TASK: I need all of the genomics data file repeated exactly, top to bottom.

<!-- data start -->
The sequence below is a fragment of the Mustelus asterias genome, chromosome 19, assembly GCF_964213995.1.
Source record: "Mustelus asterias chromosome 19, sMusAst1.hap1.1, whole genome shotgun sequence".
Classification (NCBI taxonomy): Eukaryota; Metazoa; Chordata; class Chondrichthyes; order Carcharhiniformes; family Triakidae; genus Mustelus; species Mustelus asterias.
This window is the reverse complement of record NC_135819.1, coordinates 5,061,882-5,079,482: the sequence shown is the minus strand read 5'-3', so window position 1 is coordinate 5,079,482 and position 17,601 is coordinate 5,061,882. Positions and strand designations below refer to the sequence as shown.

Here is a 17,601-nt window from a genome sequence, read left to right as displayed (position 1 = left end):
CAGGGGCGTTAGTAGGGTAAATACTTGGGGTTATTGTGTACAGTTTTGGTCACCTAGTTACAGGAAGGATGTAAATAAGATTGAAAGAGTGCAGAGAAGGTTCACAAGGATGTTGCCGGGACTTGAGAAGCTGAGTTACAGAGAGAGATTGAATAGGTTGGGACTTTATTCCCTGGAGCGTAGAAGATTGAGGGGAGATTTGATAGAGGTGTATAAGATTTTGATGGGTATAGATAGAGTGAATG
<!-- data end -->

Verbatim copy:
The sequence below is a fragment of the Mustelus asterias genome, chromosome 19, assembly GCF_964213995.1.
Source record: "Mustelus asterias chromosome 19, sMusAst1.hap1.1, whole genome shotgun sequence".
Classification (NCBI taxonomy): Eukaryota; Metazoa; Chordata; class Chondrichthyes; order Carcharhiniformes; family Triakidae; genus Mustelus; species Mustelus asterias.
This window is the reverse complement of record NC_135819.1, coordinates 5,061,882-5,079,482: the sequence shown is the minus strand read 5'-3', so window position 1 is coordinate 5,079,482 and position 17,601 is coordinate 5,061,882. Positions and strand designations below refer to the sequence as shown.

Here is a 17,601-nt window from a genome sequence, read left to right as displayed (position 1 = left end):
CAGGGGCGTTAGTAGGGTAAATACTTGGGGTTATTGTGTACAGTTTTGGTCACCTAGTTACAGGAAGGATGTAAATAAGATTGAAAGAGTGCAGAGAAGGTTCACAAGGATGTTGCCGGGACTTGAGAAGCTGAGTTACAGAGAGAGATTGAATAGGTTGGGACTTTATTCCCTGGAGCGTAGAAGATTGAGGGGAGATTTGATAGAGGTGTATAAGATTTTGATGGGTATAGATAGAGTGAATG